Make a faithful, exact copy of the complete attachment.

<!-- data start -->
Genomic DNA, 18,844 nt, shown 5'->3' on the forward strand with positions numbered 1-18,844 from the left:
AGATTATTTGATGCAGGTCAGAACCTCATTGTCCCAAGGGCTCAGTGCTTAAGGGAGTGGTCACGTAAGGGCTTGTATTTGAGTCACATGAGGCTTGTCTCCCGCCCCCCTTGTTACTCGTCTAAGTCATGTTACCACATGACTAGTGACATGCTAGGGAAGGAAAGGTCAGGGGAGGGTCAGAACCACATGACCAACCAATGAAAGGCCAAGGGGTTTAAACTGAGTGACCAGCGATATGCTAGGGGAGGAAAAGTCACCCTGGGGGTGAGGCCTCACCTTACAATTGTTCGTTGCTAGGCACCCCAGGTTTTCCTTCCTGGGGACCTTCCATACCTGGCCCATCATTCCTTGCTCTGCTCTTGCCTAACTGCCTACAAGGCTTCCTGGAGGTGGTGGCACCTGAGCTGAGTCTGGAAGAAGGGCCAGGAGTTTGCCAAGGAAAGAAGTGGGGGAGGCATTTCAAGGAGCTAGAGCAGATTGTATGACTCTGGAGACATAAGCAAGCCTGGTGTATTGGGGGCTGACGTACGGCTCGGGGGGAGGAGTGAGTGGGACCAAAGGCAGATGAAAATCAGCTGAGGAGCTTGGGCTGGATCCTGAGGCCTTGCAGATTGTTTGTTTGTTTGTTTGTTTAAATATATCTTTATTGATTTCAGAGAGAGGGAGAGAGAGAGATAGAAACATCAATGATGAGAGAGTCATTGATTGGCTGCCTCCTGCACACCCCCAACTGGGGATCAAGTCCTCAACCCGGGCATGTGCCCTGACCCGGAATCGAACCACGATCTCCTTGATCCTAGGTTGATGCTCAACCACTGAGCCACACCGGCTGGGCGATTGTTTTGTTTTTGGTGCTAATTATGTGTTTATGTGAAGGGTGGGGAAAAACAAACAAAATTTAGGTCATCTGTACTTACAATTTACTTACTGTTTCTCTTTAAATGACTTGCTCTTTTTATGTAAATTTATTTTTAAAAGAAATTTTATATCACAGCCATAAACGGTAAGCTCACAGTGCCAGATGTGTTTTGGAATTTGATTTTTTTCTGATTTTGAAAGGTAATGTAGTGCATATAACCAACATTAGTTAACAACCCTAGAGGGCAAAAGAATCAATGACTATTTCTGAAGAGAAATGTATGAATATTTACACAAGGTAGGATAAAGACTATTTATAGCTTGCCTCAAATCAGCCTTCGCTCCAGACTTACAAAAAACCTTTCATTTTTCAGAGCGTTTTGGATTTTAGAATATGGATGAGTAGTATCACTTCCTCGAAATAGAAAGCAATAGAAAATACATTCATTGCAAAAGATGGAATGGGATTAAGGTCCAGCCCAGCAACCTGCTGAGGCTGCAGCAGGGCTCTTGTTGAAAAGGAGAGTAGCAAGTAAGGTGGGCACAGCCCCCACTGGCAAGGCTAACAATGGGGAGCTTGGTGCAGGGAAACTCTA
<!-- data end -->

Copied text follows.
Genomic DNA, 18,844 nt, shown 5'->3' on the forward strand with positions numbered 1-18,844 from the left:
AGATTATTTGATGCAGGTCAGAACCTCATTGTCCCAAGGGCTCAGTGCTTAAGGGAGTGGTCACGTAAGGGCTTGTATTTGAGTCACATGAGGCTTGTCTCCCGCCCCCCTTGTTACTCGTCTAAGTCATGTTACCACATGACTAGTGACATGCTAGGGAAGGAAAGGTCAGGGGAGGGTCAGAACCACATGACCAACCAATGAAAGGCCAAGGGGTTTAAACTGAGTGACCAGCGATATGCTAGGGGAGGAAAAGTCACCCTGGGGGTGAGGCCTCACCTTACAATTGTTCGTTGCTAGGCACCCCAGGTTTTCCTTCCTGGGGACCTTCCATACCTGGCCCATCATTCCTTGCTCTGCTCTTGCCTAACTGCCTACAAGGCTTCCTGGAGGTGGTGGCACCTGAGCTGAGTCTGGAAGAAGGGCCAGGAGTTTGCCAAGGAAAGAAGTGGGGGAGGCATTTCAAGGAGCTAGAGCAGATTGTATGACTCTGGAGACATAAGCAAGCCTGGTGTATTGGGGGCTGACGTACGGCTCGGGGGGAGGAGTGAGTGGGACCAAAGGCAGATGAAAATCAGCTGAGGAGCTTGGGCTGGATCCTGAGGCCTTGCAGATTGTTTGTTTGTTTGTTTGTTTAAATATATCTTTATTGATTTCAGAGAGAGGGAGAGAGAGAGATAGAAACATCAATGATGAGAGAGTCATTGATTGGCTGCCTCCTGCACACCCCCAACTGGGGATCAAGTCCTCAACCCGGGCATGTGCCCTGACCCGGAATCGAACCACGATCTCCTTGATCCTAGGTTGATGCTCAACCACTGAGCCACACCGGCTGGGCGATTGTTTTGTTTTTGGTGCTAATTATGTGTTTATGTGAAGGGTGGGGAAAAACAAACAAAATTTAGGTCATCTGTACTTACAATTTACTTACTGTTTCTCTTTAAATGACTTGCTCTTTTTATGTAAATTTATTTTTAAAAGAAATTTTATATCACAGCCATAAACGGTAAGCTCACAGTGCCAGATGTGTTTTGGAATTTGATTTTTTTCTGATTTTGAAAGGTAATGTAGTGCATATAACCAACATTAGTTAACAACCCTAGAGGGCAAAAGAATCAATGACTATTTCTGAAGAGAAATGTATGAATATTTACACAAGGTAGGATAAAGACTATTTATAGCTTGCCTCAAATCAGCCTTCGCTCCAGACTTACAAAAAACCTTTCATTTTTCAGAGCGTTTTGGATTTTAGAATATGGATGAGTAGTATCACTTCCTCGAAATAGAAAGCAATAGAAAATACATTCATTGCAAAAGATGGAATGGGATTAAGGTCCAGCCCAGCAACCTGCTGAGGCTGCAGCAGGGCTCTTGTTGAAAAGGAGAGTAGCAAGTAAGGTGGGCACAGCCCCCACTGGCAAGGCTAACAATGGGGAGCTTGGTGCAGGGAAACTCTA